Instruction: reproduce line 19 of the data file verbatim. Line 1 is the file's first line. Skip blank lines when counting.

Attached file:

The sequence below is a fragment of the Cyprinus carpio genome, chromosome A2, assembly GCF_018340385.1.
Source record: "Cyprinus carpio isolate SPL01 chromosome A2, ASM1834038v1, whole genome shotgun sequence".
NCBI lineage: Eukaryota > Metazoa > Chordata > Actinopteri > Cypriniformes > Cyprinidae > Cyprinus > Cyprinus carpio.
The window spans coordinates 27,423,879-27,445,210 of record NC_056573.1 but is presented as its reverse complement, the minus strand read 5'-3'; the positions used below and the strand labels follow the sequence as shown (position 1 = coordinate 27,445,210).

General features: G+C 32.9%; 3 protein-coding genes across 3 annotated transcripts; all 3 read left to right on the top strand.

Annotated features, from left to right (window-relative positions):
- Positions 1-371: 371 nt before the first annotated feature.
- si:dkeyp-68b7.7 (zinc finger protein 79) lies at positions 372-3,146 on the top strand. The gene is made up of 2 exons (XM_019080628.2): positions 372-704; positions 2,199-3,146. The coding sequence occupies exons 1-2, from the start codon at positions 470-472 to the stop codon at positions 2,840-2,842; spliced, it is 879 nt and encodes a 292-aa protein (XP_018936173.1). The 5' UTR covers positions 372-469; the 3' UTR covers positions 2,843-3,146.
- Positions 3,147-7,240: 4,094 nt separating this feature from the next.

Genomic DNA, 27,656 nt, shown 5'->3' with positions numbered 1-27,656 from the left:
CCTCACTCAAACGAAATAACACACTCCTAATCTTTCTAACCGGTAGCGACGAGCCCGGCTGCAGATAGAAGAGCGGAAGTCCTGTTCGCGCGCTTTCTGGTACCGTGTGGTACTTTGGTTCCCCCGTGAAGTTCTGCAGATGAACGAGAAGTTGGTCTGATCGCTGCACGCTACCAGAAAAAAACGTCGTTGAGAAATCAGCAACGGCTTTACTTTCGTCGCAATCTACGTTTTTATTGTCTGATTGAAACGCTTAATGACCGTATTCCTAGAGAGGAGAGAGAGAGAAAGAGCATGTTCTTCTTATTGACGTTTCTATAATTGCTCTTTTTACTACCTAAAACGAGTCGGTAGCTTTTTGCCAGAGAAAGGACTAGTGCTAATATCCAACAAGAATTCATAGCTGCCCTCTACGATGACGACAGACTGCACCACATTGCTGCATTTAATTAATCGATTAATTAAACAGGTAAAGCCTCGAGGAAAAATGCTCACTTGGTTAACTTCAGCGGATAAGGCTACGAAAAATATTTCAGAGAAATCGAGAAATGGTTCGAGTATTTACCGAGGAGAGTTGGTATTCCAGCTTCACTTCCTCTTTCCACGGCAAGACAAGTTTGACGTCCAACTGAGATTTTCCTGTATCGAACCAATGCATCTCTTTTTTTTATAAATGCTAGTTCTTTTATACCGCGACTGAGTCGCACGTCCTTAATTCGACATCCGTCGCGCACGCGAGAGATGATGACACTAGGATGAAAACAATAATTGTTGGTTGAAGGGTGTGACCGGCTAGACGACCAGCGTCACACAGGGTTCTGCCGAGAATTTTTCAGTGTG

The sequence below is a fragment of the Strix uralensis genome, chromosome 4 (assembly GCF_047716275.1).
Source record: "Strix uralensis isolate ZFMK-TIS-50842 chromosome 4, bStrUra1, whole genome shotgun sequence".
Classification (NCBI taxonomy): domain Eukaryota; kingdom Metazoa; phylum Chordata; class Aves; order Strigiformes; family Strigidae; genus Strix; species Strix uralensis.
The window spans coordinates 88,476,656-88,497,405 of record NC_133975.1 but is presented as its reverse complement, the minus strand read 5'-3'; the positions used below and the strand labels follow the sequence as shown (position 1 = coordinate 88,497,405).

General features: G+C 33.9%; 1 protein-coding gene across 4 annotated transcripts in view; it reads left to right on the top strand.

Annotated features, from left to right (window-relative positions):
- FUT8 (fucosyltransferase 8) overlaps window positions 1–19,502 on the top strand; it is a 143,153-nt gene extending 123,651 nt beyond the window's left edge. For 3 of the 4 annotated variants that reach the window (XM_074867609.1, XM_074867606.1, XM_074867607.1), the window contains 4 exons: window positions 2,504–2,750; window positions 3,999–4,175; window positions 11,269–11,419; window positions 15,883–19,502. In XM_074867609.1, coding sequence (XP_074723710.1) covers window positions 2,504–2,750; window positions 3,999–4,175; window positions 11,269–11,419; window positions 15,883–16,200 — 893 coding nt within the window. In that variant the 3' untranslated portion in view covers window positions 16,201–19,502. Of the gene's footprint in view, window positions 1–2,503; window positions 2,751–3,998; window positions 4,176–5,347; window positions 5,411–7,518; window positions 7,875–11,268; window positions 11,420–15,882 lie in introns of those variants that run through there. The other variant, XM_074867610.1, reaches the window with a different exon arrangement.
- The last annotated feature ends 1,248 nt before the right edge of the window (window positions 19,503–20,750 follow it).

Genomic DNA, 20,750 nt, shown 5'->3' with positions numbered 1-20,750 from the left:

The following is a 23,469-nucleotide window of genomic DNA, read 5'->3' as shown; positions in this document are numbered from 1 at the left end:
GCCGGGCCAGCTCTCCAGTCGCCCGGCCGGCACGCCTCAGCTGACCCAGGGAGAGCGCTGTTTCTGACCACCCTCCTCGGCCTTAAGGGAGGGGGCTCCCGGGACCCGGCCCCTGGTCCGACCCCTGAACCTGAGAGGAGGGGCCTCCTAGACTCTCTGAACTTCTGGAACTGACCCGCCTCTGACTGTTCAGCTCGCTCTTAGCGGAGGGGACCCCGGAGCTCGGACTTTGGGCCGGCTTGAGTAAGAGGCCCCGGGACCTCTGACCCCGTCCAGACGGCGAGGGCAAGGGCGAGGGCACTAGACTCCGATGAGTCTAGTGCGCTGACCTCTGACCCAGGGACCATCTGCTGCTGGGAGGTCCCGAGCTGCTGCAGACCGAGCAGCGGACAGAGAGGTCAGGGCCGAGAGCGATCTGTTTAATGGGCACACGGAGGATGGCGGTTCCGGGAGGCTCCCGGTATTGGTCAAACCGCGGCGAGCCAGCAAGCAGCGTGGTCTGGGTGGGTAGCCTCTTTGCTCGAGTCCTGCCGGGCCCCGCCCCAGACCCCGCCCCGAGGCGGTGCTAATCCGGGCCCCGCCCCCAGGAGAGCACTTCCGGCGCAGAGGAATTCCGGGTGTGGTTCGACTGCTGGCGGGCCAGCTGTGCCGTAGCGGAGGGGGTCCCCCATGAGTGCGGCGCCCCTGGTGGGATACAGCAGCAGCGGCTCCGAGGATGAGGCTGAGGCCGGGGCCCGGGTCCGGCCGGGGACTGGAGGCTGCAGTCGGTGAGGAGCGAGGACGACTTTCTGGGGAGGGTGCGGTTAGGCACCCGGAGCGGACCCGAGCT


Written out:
- The last annotated feature ends 1,248 nt before the right edge of the window (window positions 19,503–20,750 follow it).